If you ate 4,000 calories per day, with 1,324 grams of protein, 2,120 grams of carbohydrates and 60 grams of fat, that breaks down to 33 percent protein, 53 percent carbohydrates and 14 percent fat. Give that diet a try and see what happens. If you find that you’re putting on too much fat, you could decrease your calories while maintaining the same amount of protein. Just cut back slightly on your carbohydrate intake, especially on your low-activity days. ALL Q: I’m 24 years old, 5’10’ and weigh 200 pounds. I work out four days a week’two on/one off, two on/two off. I eat six well-balanced meals, including protein bars, and supplement with whey protein and creatine. I’ve made some impressive gains with these supplements. My workout partner, who’s the same age and height and was the same weight, is getting bigger than ever. We work out the same and eat exactly the same thing. I told him that I want to make bigger gains, the way he’s doing, and he said to get off the supplements and start taking Equabuterol or D-bol [Dianabol, or methandrostenolone]. Equabuterol is what he uses. He said that it’s a legal steroid used for horses that has no side effects in humans. Here are my questions: Is that true? What are these products? Are they safe, and should I try them? Will they produce the big body I’m looking for? Should I tell him that he’s full of crap or not? He is making huge gains.
A: Let me ask you something. If a steroid is designed to make a horse bigger and stronger, how in the world could you possibly think it’s safe for a human being to take the same drug and experience no side effects? What your workout partner is doing is taking a steroid (and no, it’s not legal) that is basically an artificial form of testosterone, the predominately male hormone that is responsible for muscle mass and strength gains. The reason he’s making such great progress is that he’s got more testosterone than you could possibly produce naturally, thanks to the drugs.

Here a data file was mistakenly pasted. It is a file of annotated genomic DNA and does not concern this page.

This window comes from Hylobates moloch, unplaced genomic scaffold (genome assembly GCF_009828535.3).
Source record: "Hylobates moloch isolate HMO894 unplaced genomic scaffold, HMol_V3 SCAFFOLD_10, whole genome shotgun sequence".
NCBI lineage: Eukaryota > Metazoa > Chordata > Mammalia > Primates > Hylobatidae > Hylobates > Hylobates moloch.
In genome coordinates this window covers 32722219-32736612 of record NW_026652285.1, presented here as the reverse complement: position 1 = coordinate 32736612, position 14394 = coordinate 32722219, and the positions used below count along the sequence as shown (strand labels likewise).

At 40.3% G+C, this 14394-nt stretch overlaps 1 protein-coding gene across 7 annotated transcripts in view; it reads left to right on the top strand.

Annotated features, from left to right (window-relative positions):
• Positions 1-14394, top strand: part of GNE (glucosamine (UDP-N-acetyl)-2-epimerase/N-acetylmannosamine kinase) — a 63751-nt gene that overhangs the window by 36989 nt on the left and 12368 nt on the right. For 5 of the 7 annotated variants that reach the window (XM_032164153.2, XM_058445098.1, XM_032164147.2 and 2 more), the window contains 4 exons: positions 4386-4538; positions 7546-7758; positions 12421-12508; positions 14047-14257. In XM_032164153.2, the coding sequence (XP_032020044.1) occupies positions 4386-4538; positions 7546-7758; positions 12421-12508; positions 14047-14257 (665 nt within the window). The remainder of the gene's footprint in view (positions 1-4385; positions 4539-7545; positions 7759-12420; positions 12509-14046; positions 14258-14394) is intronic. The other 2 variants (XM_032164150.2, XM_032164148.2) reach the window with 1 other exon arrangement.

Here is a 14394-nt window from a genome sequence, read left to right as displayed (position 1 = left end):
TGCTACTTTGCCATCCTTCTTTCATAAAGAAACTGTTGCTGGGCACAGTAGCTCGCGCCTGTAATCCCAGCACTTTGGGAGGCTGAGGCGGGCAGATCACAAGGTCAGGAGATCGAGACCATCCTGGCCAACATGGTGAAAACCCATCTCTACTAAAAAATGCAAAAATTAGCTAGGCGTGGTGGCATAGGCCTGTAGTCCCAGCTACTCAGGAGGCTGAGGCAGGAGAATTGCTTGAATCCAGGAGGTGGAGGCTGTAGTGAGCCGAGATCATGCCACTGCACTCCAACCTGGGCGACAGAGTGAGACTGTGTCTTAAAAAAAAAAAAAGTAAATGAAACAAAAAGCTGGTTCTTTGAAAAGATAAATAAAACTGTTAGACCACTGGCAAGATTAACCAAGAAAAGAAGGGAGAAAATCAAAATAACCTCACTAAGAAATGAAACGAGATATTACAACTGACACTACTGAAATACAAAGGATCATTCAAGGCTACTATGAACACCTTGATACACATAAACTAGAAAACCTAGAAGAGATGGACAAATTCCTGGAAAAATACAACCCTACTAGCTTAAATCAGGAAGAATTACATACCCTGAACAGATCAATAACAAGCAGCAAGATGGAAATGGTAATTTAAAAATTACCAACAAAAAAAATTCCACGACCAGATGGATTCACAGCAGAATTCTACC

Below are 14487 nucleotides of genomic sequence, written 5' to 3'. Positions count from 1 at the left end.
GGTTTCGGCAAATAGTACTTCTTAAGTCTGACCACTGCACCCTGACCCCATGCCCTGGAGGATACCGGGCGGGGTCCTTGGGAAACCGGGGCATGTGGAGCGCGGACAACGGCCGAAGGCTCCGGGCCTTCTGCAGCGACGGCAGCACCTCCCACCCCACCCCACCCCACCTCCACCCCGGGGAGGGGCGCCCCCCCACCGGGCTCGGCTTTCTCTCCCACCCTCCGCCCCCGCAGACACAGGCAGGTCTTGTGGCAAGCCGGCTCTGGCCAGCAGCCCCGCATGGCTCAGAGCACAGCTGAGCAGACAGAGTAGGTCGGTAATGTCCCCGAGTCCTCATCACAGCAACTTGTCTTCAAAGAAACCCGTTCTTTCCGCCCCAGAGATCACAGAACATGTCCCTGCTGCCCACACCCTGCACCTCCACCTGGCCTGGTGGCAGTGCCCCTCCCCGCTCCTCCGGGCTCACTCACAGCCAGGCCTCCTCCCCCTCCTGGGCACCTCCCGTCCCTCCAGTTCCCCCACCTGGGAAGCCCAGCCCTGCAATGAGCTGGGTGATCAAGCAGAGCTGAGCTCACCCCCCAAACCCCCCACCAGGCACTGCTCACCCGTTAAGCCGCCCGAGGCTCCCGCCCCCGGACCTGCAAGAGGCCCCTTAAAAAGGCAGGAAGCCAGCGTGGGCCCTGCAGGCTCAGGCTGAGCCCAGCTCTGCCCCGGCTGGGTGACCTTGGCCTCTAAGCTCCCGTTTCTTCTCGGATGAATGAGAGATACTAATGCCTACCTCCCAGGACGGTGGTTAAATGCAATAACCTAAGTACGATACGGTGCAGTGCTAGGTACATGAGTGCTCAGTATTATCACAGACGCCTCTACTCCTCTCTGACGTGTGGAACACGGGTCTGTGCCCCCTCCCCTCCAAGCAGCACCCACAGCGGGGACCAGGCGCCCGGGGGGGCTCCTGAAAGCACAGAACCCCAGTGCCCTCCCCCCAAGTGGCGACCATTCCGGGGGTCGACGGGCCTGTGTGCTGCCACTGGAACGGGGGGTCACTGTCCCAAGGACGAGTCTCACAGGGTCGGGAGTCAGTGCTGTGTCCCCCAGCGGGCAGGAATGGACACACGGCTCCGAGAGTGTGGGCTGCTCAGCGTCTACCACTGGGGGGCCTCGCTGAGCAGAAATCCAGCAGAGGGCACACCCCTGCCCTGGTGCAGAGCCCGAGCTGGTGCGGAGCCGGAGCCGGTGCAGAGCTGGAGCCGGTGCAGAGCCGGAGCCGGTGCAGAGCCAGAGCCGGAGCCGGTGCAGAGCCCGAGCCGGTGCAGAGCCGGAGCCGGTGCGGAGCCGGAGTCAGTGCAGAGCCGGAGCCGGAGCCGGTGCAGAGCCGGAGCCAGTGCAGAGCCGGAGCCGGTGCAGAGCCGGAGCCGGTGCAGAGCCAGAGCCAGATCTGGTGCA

Your partner is definitely mistaken if he thinks that these powerful drugs won’t produce any side effects. As IRONMAN publisher John Balik is fond of saying, ‘There’s no free lunch.’ In other words, you can’t just take a ‘magic pill’ and expect to get bigger and stronger without any consequences.
The common side effects of anabolic steroids are kidney and liver damage, increased LDL cholesterol (the bad kind), decreased HDL cholesterol (the good kind), water retention, possible male-pattern baldness and gynecomastia. In general, taking an outside source of testosterone will disrupt your hormonal levels, and many of the short-term side effects take place when your body tries to keep everything in balance.
So, to answer your question: Yes, these drugs will work for you just as they do for your partner, but not without side effects. Most side effects from anabolic steroids are dose- and frequency-related. In other words, the more you take and the longer you take them, the more you increase your risk of health-related consequences.
In my opinion, as a natural bodybuilder you should keep doing what you’ve been doing. You said you’re making good progress. I say, stay with that game plan and continue to progress naturally. That way you can be assured that the muscle mass you add to your frame is yours and yours alone’not a result of artificial hormones that you’re pumping into your body.
I realize that it’s frustrating to watch your training partner pass you up in size and strength gains, but you have to understand where that progress is coming from. Once he stops taking the drugs (and he will have to stop eventually), he’ll lose the size and strength that he acquired while he was on them. In fact, he might actually go through a period of lower-than-normal testosterone output, depending on how long he continues to take the drugs.
I’ve said it before in this space, but I’ll say it again. The real purpose of bodybuilding is to create a new body through weight training, nutrition and supplementation. You’re not only developing your physique, but you’re building your health and longevity as well. Any drugs that accelerate the process take away from the whole idea of bodybuilding. You’re on the right track by building your body naturally. Keep up the great work and follow your own path. Years from now you’ll be glad you did.
Editor’s note: John Hansen has won the Natural Mr. Olympia and is a two-time Natural Mr. Universe winner. Visit his Web site at www .naturalolympia.com. You can write to him at P.O. Box 3003, Darien, IL 60561, or call toll-free 1-800-900-UNIV (8648). IM